In answer to the question "What’s the greatest lesson that you learned from a job that you hate?" it's that working in a job for someone else is the least productive utilization of my time, skill and energy.


Agree, but would add that sometimes the reason you hate the job is in part because there are some other factors. I used to completely deny that my problems with work were anything other than my sucky job. Then I switched jobs, and the problems didn't go away. Here are some things that cause problems that can make a job (good or bad) seem terrible:

* Depression - maybe a parent died, maybe you had someone hurt you (mentally), maybe you just feel like you can't escape your profession but have no idea what else you could do, maybe you can't even find a way to function properly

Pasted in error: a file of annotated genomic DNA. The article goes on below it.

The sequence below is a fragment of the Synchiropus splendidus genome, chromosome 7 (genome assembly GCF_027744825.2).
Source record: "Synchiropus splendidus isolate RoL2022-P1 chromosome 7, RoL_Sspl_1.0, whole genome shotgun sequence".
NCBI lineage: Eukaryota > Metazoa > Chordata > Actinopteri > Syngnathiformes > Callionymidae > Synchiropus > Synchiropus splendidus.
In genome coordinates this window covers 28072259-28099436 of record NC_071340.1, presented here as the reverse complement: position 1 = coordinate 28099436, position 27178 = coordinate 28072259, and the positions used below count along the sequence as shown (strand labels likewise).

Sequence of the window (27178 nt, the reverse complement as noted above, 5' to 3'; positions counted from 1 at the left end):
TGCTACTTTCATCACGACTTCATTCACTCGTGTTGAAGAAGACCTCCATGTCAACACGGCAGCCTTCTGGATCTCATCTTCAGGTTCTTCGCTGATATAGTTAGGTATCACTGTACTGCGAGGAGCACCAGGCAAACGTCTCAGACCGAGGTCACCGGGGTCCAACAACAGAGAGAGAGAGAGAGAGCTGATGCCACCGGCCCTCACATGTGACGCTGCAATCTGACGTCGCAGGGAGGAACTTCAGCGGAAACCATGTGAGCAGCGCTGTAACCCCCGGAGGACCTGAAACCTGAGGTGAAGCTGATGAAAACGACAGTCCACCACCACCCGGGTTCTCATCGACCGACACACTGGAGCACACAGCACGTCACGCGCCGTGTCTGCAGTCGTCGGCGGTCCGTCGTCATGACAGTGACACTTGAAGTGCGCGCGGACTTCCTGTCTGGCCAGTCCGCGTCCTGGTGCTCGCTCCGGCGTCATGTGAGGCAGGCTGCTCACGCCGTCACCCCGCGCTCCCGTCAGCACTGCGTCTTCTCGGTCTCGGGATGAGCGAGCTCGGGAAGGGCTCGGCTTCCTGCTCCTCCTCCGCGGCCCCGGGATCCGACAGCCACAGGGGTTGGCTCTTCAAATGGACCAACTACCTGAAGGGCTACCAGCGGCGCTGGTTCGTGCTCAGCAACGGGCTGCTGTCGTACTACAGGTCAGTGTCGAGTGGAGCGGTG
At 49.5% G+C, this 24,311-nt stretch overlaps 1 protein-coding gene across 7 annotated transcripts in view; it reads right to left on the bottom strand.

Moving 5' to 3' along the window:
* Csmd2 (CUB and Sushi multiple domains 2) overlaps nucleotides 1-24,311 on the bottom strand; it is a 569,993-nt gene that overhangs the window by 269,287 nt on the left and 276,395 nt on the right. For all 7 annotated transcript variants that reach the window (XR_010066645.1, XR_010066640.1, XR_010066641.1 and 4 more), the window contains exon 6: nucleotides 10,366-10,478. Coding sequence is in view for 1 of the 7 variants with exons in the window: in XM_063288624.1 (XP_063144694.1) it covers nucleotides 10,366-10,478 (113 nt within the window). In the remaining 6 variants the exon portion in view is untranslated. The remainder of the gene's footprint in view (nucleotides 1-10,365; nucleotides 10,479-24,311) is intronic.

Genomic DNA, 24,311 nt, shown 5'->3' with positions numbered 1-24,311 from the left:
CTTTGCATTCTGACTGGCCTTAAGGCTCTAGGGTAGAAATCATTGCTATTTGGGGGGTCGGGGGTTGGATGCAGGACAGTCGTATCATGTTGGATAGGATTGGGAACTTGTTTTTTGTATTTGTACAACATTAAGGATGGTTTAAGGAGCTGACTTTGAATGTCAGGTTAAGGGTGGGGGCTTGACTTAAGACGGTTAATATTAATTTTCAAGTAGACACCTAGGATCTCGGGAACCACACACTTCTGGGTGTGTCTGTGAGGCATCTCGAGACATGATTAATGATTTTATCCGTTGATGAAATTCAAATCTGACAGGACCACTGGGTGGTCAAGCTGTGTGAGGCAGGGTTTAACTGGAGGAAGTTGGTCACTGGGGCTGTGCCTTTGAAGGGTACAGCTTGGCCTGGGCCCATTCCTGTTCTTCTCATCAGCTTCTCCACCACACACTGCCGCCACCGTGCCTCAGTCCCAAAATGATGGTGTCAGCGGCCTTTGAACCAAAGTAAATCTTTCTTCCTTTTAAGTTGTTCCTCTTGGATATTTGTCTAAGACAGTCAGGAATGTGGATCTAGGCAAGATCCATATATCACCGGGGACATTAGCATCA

* Being overweight- even if you aren't obese, some people have more adverse effects than others and doctors will gloss it over saying you are "within normal range"

* Sleep problems- sleep apnea - do the breathe right strips, sleep study, CPAP (greatest chance of working, but didn't work for me), dental appliance, and several made-for-T.V. products that don't work. Axe all caffeine, then you feel like you can't concentrate, etc.

* Attention issues- whether you've got ADD, ADHD, other executive processing or other processing issues, it really sucks. If you feel like you're doing all you can, you can try to just write down the items you need to do that are immediate vs. not, you can add sites you need to ignore to /etc/hosts to point at localhost, etc. but if you have some of these issues, you just aren't going to do what others do. Just switching jobs may put you into an even worse position.

* Past history- some people have really awful family situations. Unfortunately when you grow up in a toxic environment, you may have to work 1000x times harder and may just have to accept that you'll always have that pain and just have to manage it.